Steacy’s career path initially took him to Toronto to work as a technician for live performances, extending from his experience in community theater in high school in Victoria. As part of that work, Steacy took on small illustration gigs here and there, as well as graphic design for movies. When he returned to Vancouver Island, he joined up with some old friends who had formed an internet sketch comedy troupe, called Loading Ready Run, which has 150,000 subscribers on YouTube and has racked up millions of views.

“That became a sort of multidisciplinary Internet content factory,” Steacy says. “And I started being able to utilize my creative skills to earn a pretty modest living.”

He still works with Loading Ready Run on a part-time basis, but in 2016, Steacy made the decision to pursue an independent creative path. In the midst of a time that he describes as being full of “dreadful anxiety problems,” Steacy began work on the comic that has now become his first professionally published book: Drainers.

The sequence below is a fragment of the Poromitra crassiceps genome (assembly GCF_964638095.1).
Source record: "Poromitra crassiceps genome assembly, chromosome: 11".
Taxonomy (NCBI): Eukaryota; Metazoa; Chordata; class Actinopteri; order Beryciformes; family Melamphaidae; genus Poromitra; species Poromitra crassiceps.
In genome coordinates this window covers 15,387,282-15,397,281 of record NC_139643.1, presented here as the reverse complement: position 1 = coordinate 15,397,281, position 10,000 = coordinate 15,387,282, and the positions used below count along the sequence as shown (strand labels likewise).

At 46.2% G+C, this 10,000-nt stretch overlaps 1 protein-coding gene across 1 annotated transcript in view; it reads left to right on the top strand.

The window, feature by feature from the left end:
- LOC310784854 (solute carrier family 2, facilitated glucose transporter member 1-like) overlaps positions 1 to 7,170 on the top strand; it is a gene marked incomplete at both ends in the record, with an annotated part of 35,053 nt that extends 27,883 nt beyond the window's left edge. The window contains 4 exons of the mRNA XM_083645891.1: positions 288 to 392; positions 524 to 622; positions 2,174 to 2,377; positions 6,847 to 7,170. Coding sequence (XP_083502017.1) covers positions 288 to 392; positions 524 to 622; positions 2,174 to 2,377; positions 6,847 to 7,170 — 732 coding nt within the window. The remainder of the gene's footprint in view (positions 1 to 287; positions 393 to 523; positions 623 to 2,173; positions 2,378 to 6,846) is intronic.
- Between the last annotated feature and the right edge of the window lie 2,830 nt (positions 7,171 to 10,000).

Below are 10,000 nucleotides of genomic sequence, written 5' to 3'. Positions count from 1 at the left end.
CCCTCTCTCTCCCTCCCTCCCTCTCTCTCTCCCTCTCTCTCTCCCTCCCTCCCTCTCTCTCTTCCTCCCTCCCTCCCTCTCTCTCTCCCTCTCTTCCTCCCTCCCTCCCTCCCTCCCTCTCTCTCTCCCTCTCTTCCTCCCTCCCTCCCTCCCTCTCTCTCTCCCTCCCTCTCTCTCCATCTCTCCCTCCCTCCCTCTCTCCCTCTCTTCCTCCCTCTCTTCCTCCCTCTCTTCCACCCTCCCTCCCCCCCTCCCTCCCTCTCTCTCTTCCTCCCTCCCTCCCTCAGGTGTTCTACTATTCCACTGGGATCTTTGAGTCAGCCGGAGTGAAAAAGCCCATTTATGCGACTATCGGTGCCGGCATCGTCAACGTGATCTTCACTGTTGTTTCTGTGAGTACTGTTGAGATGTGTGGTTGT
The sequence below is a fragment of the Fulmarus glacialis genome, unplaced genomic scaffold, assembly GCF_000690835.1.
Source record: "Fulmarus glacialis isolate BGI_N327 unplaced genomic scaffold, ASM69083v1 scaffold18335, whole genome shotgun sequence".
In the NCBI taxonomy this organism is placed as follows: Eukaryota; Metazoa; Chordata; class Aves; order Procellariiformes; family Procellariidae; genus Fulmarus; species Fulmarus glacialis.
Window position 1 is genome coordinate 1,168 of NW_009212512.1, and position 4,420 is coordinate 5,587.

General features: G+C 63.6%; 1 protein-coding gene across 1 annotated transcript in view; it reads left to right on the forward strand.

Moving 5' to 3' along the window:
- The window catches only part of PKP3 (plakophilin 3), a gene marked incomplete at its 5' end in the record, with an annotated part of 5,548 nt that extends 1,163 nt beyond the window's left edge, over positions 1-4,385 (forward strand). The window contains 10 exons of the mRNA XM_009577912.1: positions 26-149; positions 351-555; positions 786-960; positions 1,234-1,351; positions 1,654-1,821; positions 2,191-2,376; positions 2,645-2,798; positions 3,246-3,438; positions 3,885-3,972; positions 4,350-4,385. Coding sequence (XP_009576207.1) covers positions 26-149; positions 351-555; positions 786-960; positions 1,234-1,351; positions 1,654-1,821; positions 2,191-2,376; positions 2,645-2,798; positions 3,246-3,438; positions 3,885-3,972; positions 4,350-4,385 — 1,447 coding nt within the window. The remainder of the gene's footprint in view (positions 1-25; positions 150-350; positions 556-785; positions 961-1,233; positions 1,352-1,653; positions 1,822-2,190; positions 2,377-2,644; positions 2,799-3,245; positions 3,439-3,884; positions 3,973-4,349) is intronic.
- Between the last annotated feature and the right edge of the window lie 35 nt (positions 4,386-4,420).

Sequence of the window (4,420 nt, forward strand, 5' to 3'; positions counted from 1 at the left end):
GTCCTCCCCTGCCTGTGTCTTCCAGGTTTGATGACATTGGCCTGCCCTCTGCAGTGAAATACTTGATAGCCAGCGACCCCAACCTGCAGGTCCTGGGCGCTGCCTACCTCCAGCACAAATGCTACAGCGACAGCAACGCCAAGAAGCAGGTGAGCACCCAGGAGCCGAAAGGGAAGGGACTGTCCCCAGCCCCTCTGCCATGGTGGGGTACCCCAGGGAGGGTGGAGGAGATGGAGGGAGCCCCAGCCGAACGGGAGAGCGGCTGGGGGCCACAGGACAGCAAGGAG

Drainers kind of became the project that pushed and pulled me through that time,” Steacy says. “I was also fed up with having all these false starts and things that never hit completion. That was the first project that I put my foot down and said, ‘I am going to finish this, no matter what.'”

Initially published online as Dregs, the comic centers around two maintenance workers who ply their trade in a vast sewer network servicing a city they never get to see. The two workers, Chub and Coney, have their grimy but otherwise peaceful lives upended when a mysterious, naked interloper arrives in their subterranean home.